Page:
Charles II


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Related to Charles II: James II
  • noun

Synonyms for Charles II

as Charles II he was Holy Roman Emperor and as Charles I he was king of France (823-877)

King of England and Scotland and Ireland during the Restoration (1630-1685)

Synonyms

References in periodicals archive ?
1660: On his 30th birthday, Charles II entered London to be restored as King of England.
Although the re-creation of the City of London and the fire is very impressive, the same perhaps can't be said of the dodgy dandy wigs being sported by King Charles II, Lord Denton and Samuel Pepys.
After Cromwell's death, Charles II was invited back to England from exile to much public acclaim and the monarchy was restored in 1660 and backdated to 1649.
HISTORY lovers have the opportunity to step into the shoes of King Charles II and experience escaping from parliamentary soldiers at a famous hall near Wolverhampton.
IF you rely on TV and film for your 17th-century history lessons, you may be under the impression that when Charles II took to the throne in 1660, the people of England all got together to agree that the Civil War had been a ghastly mistake and that no one should ever speak of it again.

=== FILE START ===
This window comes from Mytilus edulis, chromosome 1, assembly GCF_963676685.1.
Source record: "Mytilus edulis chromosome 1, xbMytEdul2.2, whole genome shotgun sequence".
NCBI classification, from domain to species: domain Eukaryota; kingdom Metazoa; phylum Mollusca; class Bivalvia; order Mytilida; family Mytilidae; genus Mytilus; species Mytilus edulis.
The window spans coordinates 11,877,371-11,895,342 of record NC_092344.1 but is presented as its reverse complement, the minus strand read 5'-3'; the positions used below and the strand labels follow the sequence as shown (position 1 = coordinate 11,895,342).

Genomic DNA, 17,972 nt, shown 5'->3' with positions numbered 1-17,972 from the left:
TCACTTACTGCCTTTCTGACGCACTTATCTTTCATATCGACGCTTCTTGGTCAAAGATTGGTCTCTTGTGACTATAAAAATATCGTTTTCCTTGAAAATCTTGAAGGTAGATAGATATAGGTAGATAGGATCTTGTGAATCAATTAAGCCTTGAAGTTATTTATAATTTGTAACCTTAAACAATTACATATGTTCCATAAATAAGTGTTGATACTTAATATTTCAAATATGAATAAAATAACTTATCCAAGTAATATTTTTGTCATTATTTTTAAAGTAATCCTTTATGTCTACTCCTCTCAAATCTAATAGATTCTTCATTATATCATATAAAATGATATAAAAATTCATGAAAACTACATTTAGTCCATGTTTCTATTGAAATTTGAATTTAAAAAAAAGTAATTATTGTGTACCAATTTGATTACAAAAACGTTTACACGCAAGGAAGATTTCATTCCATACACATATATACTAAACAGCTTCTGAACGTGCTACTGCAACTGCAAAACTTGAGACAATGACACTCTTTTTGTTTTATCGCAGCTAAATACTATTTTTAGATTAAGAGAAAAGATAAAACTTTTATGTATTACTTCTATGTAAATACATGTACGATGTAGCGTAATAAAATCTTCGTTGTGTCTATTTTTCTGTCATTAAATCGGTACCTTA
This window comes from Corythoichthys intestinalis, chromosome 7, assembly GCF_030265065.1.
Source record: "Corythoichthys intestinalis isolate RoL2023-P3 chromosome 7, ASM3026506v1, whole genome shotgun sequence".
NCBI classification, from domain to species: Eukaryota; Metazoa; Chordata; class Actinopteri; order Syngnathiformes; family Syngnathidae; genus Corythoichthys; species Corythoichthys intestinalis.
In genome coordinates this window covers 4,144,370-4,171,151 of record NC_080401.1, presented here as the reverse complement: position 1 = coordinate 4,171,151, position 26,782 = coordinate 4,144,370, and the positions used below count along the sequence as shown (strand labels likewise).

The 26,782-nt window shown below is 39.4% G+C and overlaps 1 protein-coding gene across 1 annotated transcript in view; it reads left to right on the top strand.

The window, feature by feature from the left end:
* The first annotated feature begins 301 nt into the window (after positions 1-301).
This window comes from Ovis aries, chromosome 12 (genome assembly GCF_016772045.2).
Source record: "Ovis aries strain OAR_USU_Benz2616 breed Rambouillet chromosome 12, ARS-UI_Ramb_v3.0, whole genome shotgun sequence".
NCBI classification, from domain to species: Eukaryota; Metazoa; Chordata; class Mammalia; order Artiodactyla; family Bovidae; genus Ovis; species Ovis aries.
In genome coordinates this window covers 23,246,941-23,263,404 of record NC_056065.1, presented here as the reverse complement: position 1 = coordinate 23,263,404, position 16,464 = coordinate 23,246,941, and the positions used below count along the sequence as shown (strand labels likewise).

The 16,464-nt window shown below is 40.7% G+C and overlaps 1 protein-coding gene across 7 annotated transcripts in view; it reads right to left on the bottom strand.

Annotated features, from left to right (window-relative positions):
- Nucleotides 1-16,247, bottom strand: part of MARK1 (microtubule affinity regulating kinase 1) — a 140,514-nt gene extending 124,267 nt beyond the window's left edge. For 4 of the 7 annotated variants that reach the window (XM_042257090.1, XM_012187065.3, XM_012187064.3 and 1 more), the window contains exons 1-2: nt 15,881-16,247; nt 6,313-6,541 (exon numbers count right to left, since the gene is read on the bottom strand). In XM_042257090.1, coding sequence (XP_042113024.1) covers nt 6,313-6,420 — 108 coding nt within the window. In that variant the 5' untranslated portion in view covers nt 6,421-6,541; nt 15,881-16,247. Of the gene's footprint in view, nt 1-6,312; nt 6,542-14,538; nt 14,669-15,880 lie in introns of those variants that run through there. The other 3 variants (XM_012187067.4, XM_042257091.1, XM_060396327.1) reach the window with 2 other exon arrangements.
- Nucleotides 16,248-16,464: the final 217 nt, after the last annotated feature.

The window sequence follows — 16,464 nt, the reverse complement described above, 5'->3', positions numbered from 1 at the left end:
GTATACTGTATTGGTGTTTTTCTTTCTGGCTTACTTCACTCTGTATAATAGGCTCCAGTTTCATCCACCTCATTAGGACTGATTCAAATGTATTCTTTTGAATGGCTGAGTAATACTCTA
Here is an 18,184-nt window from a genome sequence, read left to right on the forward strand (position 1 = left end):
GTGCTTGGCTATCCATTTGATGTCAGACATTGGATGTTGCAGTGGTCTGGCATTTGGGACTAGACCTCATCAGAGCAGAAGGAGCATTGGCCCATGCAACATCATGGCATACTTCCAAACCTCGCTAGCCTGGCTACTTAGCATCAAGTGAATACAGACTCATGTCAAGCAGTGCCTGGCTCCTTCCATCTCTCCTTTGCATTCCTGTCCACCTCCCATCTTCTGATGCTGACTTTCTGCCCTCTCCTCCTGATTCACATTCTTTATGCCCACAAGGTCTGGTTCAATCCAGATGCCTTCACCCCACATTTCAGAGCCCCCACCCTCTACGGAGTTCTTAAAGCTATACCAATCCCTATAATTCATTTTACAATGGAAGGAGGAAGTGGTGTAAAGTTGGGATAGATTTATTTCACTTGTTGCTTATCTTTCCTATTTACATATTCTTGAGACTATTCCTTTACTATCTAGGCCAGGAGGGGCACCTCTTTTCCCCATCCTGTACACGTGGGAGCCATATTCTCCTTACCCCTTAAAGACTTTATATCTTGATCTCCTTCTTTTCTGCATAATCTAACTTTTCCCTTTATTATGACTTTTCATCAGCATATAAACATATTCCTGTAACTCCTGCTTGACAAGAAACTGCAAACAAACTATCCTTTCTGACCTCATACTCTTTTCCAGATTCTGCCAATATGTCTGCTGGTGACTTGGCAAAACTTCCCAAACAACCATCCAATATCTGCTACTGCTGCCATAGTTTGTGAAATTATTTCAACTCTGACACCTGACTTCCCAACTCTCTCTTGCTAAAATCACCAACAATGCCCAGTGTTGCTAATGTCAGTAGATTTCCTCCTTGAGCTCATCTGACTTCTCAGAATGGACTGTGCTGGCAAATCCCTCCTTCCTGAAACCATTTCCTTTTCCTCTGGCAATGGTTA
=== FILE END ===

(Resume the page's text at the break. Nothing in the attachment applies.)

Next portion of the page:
The Restoration of Charles II, following decades of puritan austerity, was a time of new-found confidence and exuberance, a period of innovation and change.
10 years ago, an even earlier mention of Chateau Haut-Brion ("Hobriono") was discovered in the cellar book of King Charles II of England, dated 1660.
THE last king crowned in Scotland was Charles II in 1651.
The King's Revenge: Charles II and the Greatest Manhunt in British History.
Rev Dr Ian Bradley thinks that the Prince of Wales - the Duke of Rothesay when north of the border - could be the first new King of Scotland to be crowned there since Charles II at Scone in 1651.
A RARE 'sealed' copy of the Book of Common Prayer - complete with drawing of Charles II - will be on public display at Durham Cathedral this weekend.
As a serious play, which to all intents and purposes this was supposed to be, these lapses would have been taken for lack of professionalism, but in this case they constituted a sort of spontaneous combustion, the spark that made King Charles II not so much of a play as a living event, and as such unexpectedly successful, with the youngsters thoroughly enjoying the moment and sharing the undoubted pleasure.
Charles II needed no Master in order to revel, and after Herbert's death the office became a sinecure.
At that time, postage was paid by the recipient, and the General Post Office (GPO) was officially established by Charles II in 1660.
For what, in the reign of Charles II, did Frances Stuart model?